Researchers Developing Test to Determine Body Response to Dietary Fat
A University of Guelph nutritional scientist is working to develop tests to assess how individuals react to various fat types. Lindsay Robinson wants to know how different fats affect the body’s metabolic activities and the roles they may play in diseases such as type 2 diabetes.
“Fats can’t be placed in just one category, because they don’t all elicit the same response,” said Robinson, a professor in the Department of Human Health and Nutritional Sciences. “For example, polyunsaturated fats, or ‘good’ fats, have been shown to reduce cholesterol and risks for type 2 diabetes and cardiovascular disease when you eat them as a substitute for ‘bad’ fats, like saturated fat.”
Traditional fat tolerance tests used to assess how a person responds to dietary fat intake often lump all fat types together, but Robinson wants to compare “good” and “bad” fats because they each create different metabolic responses. She’s working with food scientists to design a shake-like drink containing selected natural fatty acids that can be used to test how humans metabolize different fat compositions. After study participants ingest the fat-rich drink, researchers can test lipid (e.g. triglycerides) levels in each subject’s blood and the metabolic response that is associated with the specific fat composition in the drink.
Robinson said it’s important to test different fat types separately to learn which are the most beneficial for health. Simply switching from so-called “bad” fats such as those found in butter, shortening and meat to “good” fats such as those in canola and olive oils can actually help reduce blood cholesterol and triglycerides, which can lead to improved health. Prevention and awareness are key to a healthier public and lower chronic disease risks, she said. Robinson and her team hope to learn more about the benefits of “good” fat and to help the food industry incorporate these fats into everyday foods to promote optimal human health.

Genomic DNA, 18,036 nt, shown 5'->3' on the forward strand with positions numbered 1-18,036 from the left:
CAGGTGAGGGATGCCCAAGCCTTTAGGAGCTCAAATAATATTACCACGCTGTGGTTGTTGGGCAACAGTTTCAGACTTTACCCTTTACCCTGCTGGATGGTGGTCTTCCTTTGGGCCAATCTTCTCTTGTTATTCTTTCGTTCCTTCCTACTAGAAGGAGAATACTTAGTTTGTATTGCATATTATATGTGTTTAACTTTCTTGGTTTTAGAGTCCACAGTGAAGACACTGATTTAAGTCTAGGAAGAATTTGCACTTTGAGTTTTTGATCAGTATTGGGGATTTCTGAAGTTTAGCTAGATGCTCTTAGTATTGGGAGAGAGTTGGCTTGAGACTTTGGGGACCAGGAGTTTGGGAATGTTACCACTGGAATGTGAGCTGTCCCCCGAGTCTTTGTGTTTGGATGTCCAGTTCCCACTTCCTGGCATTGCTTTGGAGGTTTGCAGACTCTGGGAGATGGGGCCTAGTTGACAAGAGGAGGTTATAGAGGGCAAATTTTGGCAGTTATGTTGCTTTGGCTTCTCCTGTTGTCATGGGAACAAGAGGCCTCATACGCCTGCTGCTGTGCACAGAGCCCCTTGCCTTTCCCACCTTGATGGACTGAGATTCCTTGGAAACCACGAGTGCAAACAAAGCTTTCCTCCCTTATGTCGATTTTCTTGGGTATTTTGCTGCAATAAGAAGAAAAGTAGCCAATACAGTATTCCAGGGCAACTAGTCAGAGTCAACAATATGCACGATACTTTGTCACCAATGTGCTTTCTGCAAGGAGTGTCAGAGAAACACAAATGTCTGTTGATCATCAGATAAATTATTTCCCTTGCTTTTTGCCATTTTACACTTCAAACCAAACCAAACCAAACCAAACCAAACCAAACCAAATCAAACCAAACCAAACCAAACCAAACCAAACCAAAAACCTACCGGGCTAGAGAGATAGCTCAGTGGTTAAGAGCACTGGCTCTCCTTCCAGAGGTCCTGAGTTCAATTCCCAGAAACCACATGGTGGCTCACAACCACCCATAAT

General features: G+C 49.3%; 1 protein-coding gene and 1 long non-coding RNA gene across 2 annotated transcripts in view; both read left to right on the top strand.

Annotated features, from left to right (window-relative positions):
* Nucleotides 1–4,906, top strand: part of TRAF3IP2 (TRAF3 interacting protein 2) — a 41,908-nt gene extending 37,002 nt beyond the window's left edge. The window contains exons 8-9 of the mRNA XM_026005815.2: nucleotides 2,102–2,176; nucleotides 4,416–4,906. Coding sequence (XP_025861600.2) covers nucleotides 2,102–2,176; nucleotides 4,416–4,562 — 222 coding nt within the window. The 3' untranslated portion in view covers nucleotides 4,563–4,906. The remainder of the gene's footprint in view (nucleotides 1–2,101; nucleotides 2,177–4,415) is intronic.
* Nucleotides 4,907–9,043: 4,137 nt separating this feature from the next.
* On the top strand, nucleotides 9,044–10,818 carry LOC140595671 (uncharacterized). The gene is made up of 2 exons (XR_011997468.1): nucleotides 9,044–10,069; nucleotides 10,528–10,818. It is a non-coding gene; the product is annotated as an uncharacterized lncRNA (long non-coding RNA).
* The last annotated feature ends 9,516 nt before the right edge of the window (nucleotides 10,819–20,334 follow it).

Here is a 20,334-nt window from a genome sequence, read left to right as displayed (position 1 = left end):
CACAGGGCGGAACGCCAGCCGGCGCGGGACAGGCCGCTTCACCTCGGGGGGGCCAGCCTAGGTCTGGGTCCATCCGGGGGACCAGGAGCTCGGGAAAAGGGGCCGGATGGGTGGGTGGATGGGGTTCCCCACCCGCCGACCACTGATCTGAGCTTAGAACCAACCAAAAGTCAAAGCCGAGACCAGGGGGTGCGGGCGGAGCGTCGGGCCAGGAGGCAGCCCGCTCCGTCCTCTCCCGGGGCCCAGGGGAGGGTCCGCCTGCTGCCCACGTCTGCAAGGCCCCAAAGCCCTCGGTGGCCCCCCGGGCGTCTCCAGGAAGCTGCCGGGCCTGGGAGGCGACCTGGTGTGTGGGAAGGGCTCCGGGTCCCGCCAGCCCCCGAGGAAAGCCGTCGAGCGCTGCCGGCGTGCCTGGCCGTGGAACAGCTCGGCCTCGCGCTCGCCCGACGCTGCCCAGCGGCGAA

She’s also interested in cytokines, hormone-like proteins that are involved in inflammatory responses. Cytokines, which are released from adipose (fat) tissue in the body, are believed to contribute to obesity-related chronic diseases, such as type 2 diabetes and cardiovascular disease, which means that people with excess adipose tissue could be at higher risk for those diseases.
The researchers are now testing to determine whether abnormally high cytokine levels result from fat ingestion and if the type of fat can alter the cytokine response. One of their criteria for whether a fat is “good” or “bad” is how it affects cytokine levels, among other metabolic responses. If a certain fat type leads to increased cytokine release, it might be one people should avoid. Abnormal metabolic responses to fat ingestion can occur many years before the actual onset of disease, making this information useful as an early biomarker of type 2 diabetes and cardiovascular disease.
Eventually, the research group hopes to develop a fat tolerance test to rapidly assess Canadians’ risk for type 2 diabetes and cardiovascular disease. Earlier risk detection means people will have more time to change their diet and lifestyle, helping to prevent these diseases.
Collaborating on this research are Prof. Terry Graham and Prof. Amanda Wright, Department of Human Health and Nutritional Sciences, and Prof. Alejandro Marangoni from the Department of Food Science.
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